MONDAY, Sept. 13 (HealthDay News) — More Americans than ever wash their hands after using public restrooms, but men remain far less conscientious than women about this important hygienic habit, finds a new study.
Researchers observed 6,028 adults in public restrooms across the country in August 2010 and found that 85 percent of them washed their hands, compared with 77 percent in 2007.
The new figure is the highest level seen since these studies began in 1996, said the American Society for Microbiology (ASM) and the American Cleaning Institute.
About 77 percent of men washed their hands after using public restrooms, compared with 66 percent in 2007. Among women, the rate improved from 88 percent in 2007 to 93 percent in 2010.
The observational study was conducted at six locations in four cities where two previous studies were conducted: Atlanta (Turner Field); Chicago (Museum of Science and Industry, Shedd Aquarium); New York City (Grand Central Station, Penn Station); and San Francisco (Ferry Terminal Farmers Market).
The biggest difference in hand washing between men and women was noted at Turner Field — 65 percent for men and 98 percent for women. Among all the venues in the study, that was the lowest rate for men and the highest rate for women.
Overall, Chicago and San Francisco had the highest hand washing rate (89 percent), followed by Atlanta (82 percent) and New York City (79 percent). The venue with the highest overall rate was Chicago’s Museum of Science and Industry (93 percent).
The study findings were scheduled for presentation Sept. 13 at the Interscience Conference on Antimicrobial Agents and Chemotherapy in Boston.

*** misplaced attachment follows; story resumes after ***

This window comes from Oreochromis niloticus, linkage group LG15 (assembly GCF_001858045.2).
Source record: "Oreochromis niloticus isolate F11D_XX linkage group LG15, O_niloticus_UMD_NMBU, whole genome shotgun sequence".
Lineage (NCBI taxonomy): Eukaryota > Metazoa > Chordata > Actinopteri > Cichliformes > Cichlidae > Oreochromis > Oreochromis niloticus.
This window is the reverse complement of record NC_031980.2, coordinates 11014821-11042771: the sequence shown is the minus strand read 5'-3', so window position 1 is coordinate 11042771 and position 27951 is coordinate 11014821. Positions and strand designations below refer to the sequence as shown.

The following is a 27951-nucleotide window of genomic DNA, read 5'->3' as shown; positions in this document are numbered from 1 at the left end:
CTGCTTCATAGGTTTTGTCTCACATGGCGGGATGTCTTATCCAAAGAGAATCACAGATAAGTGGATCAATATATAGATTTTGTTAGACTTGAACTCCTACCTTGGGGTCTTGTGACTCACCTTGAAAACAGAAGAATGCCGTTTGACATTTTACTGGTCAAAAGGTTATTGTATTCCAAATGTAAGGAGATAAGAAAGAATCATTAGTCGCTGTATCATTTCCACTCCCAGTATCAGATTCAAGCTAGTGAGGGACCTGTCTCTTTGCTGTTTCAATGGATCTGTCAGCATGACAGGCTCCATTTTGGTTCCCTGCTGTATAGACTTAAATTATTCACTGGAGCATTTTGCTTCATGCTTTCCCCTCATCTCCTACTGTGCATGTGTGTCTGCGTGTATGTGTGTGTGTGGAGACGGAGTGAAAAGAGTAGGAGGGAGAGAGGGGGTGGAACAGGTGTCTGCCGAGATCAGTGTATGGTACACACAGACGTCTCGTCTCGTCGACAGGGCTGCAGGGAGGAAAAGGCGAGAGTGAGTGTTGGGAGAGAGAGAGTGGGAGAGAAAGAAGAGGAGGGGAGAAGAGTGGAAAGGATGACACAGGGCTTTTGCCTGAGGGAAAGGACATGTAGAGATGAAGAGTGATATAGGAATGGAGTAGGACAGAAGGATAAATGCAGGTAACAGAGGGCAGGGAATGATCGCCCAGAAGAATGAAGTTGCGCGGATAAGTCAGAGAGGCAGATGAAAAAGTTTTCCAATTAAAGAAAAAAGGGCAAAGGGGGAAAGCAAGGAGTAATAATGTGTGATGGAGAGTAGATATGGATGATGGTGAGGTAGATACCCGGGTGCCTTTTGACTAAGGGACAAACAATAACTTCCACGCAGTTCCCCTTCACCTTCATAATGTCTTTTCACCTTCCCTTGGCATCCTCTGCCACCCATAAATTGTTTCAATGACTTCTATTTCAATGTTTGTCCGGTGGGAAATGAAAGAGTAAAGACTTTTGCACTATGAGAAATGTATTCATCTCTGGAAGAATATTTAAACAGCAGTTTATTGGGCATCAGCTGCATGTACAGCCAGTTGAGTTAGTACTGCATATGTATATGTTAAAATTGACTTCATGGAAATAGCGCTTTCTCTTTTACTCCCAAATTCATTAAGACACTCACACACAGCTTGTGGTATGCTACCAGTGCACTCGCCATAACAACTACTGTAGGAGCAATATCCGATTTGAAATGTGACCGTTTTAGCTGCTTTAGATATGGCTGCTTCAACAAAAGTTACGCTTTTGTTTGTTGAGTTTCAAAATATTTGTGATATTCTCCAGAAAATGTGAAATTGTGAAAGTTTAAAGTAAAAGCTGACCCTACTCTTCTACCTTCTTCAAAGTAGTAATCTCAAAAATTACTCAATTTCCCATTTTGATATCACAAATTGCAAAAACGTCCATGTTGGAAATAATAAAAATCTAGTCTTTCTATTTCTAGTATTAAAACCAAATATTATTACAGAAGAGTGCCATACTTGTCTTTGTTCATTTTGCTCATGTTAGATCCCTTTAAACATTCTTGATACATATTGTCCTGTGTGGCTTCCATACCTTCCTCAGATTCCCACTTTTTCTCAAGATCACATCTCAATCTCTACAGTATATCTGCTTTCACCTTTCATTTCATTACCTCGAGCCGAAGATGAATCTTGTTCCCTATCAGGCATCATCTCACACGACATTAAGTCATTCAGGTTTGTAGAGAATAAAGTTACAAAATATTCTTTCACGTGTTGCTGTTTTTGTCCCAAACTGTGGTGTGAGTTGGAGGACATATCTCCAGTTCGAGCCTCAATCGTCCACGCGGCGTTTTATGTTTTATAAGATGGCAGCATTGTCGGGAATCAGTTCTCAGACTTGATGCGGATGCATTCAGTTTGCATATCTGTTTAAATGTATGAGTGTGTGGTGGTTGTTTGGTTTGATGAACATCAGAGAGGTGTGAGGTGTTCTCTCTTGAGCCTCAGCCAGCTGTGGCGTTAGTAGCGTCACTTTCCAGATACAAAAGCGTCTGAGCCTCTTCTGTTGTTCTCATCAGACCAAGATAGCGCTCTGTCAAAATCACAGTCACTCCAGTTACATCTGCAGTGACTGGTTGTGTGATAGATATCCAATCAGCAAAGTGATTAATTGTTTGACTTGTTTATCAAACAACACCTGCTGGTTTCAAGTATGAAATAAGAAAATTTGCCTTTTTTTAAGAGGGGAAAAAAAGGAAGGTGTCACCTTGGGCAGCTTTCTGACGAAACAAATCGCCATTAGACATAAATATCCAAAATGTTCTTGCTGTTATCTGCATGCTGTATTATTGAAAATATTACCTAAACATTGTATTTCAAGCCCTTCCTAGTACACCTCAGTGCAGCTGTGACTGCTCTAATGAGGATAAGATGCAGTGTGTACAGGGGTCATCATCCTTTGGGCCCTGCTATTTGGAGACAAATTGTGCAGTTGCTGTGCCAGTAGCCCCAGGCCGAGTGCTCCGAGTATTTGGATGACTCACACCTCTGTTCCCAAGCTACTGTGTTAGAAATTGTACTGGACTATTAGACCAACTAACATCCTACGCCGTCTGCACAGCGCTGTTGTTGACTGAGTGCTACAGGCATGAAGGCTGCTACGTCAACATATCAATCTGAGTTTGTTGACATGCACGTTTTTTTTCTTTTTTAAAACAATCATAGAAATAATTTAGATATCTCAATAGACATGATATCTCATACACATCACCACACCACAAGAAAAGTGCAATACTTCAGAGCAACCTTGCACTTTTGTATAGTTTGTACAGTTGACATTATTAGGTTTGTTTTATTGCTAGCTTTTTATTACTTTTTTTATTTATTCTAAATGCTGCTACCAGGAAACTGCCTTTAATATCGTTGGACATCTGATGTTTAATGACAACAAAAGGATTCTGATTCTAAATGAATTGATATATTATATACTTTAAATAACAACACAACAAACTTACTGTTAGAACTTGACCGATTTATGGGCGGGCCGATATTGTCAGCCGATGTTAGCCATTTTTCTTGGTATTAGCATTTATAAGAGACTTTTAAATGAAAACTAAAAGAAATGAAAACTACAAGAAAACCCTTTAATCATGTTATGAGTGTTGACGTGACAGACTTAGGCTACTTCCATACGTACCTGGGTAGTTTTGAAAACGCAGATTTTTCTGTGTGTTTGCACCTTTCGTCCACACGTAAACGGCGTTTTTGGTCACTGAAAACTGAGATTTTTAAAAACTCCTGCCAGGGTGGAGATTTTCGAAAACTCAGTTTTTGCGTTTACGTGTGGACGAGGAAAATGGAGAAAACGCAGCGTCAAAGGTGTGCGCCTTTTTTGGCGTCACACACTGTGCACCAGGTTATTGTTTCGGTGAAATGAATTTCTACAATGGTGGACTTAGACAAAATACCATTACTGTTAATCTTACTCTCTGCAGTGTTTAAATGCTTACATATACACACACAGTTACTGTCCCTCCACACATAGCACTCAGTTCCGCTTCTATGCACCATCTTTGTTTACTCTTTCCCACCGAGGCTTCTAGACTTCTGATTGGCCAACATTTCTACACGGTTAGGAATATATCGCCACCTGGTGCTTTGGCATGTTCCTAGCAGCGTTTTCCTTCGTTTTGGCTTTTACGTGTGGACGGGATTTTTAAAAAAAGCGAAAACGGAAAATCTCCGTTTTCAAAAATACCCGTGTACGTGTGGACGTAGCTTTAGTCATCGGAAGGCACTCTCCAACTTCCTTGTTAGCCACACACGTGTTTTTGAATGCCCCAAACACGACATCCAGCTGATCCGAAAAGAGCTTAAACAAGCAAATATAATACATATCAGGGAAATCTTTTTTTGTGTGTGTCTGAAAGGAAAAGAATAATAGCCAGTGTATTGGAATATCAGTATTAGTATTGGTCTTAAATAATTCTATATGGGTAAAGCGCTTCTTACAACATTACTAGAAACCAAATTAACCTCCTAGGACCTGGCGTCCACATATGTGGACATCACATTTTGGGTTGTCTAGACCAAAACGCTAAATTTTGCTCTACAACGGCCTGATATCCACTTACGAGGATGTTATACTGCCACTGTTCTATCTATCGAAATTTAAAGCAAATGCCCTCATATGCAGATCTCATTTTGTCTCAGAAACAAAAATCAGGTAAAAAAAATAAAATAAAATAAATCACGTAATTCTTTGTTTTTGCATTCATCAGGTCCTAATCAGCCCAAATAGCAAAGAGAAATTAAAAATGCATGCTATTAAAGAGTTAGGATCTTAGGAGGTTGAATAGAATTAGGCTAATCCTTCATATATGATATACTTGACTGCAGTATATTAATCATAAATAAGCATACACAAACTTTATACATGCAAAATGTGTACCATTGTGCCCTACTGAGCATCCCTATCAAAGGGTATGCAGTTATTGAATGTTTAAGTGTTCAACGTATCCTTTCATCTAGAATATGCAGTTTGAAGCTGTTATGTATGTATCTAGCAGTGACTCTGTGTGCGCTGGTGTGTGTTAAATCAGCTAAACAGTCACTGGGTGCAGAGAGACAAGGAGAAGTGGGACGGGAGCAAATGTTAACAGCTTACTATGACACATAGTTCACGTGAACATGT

“We are really pleased to see these results, which suggest that our campaign is being effective,” Dr. Judy Daly, an American Society for Microbiology spokesperson and director of clinical microbiology at Children’s Primary Medical Center in Salt Lake City, Utah, said in an ASM news release.
A separate telephone survey of 1,006 American adults found that 96 percent said they always wash their hands in public restrooms, a rate that’s remained relatively the same for years.
The phone poll also found that 89 percent of respondents said they always wash their hands after using the bathroom at home and 82 percent always do so after changing a diaper, up from 73 percent in 2007. Women are more likely than men to wash their hands after changing a diaper — 88 percent versus 80 percent.
Overall, 77 percent of respondents said they always clean their hands before eating. Once again, women were more likely to do so than men — 83 percent versus 71 percent.
Only 39 percent of the survey participants said they always wash their hands after coughing or sneezing.
“Although we are happy about the latest results, there is still work to do,” Daly said. “Only a minority indicate they wash their hands after coughing or sneezing. Hand washing in this context is particularly important because we now know that many respiratory and gastrointestinal illnesses are transmitted primarily by hand contact when contaminated hands touch the mucous membranes of the eyes, nose, or mouth.”
The U.S. Centers for Disease Control and Prevention, which conducts a national hand-washing campaign, recommends that people use soap and warm water, rub their hands together for at least 20 seconds and, if possible, to use a paper towel to turn off the faucet.